TG: For someone coming from a tech background, to delve into writing, how was the acceptance by editors of various magazines? How did you face rejections (if any) and how did you grapple with that?
AB: No one ever asked me about my background; I guess it doesn't matter much as long as you can weave a good story. The hard part was always to get an editor to listen to you and have then read your story. The next step is not so much hard as the first step; so rejections did happen but few and far apart. As far as I know, few travel writers really face rejections. If you have managed to get an editor to say 'send me the story,' it is like a battle nearly won.
TG: Where all have you travelled and any memorable experience?
AB: I can proudly say I have travelled the length and breadth of India, from Jammu and Kashmir in the north to Kanyakumari in the south; from Arunachal Pradesh in the east to Rajasthan in the west. But as much as I have seen a lot, there is a lot more left. It is impossible to cite one memorable experience- being stuck in the middle of mountains and helped by absolute strangers, seeing the first snowy peak dazzling in the sun on a chilly morning, gazing at crystal clear lakes trapped amidst tall mountains, watching a huge gathering of animals at a water body in the wilderness. Everything is memory.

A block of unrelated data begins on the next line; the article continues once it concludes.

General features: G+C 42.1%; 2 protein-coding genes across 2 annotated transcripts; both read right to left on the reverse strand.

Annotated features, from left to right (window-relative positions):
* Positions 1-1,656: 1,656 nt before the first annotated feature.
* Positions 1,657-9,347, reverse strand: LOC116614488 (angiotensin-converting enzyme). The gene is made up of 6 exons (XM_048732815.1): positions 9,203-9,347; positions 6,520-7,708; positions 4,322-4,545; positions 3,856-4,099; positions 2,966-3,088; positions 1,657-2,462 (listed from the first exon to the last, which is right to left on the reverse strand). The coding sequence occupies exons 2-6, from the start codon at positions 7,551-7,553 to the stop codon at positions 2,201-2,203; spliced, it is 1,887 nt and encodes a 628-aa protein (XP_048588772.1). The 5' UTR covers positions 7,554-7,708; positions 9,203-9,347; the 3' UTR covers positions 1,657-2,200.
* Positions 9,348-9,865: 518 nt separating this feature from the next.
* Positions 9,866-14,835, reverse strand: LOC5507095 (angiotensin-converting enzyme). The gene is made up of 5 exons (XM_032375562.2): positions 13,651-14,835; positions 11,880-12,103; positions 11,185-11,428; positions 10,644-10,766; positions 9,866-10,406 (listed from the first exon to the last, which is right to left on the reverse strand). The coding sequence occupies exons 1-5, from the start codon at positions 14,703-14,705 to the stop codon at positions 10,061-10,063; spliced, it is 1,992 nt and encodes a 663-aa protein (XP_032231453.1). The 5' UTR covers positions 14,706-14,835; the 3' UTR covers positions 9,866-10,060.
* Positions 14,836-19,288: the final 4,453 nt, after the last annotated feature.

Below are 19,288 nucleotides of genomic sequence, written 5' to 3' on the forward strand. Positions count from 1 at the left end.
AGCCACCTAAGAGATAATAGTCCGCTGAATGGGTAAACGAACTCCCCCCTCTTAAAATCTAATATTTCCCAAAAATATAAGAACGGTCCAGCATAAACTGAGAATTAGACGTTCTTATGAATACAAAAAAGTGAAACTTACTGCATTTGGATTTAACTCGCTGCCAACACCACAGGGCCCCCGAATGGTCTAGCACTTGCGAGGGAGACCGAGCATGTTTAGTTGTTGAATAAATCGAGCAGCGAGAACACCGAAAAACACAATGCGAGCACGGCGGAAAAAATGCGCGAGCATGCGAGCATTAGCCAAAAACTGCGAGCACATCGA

TG: Tell me something on your current job of being a consultant editor. What role do you play?
AB: I assist a travel magazine with their content, though I do not do an active editorial work. The things I do include helping frame contents for some issues at a high level, providing story and them ideas for upcoming issues and reviewing the magazine content besides doing some writing myself.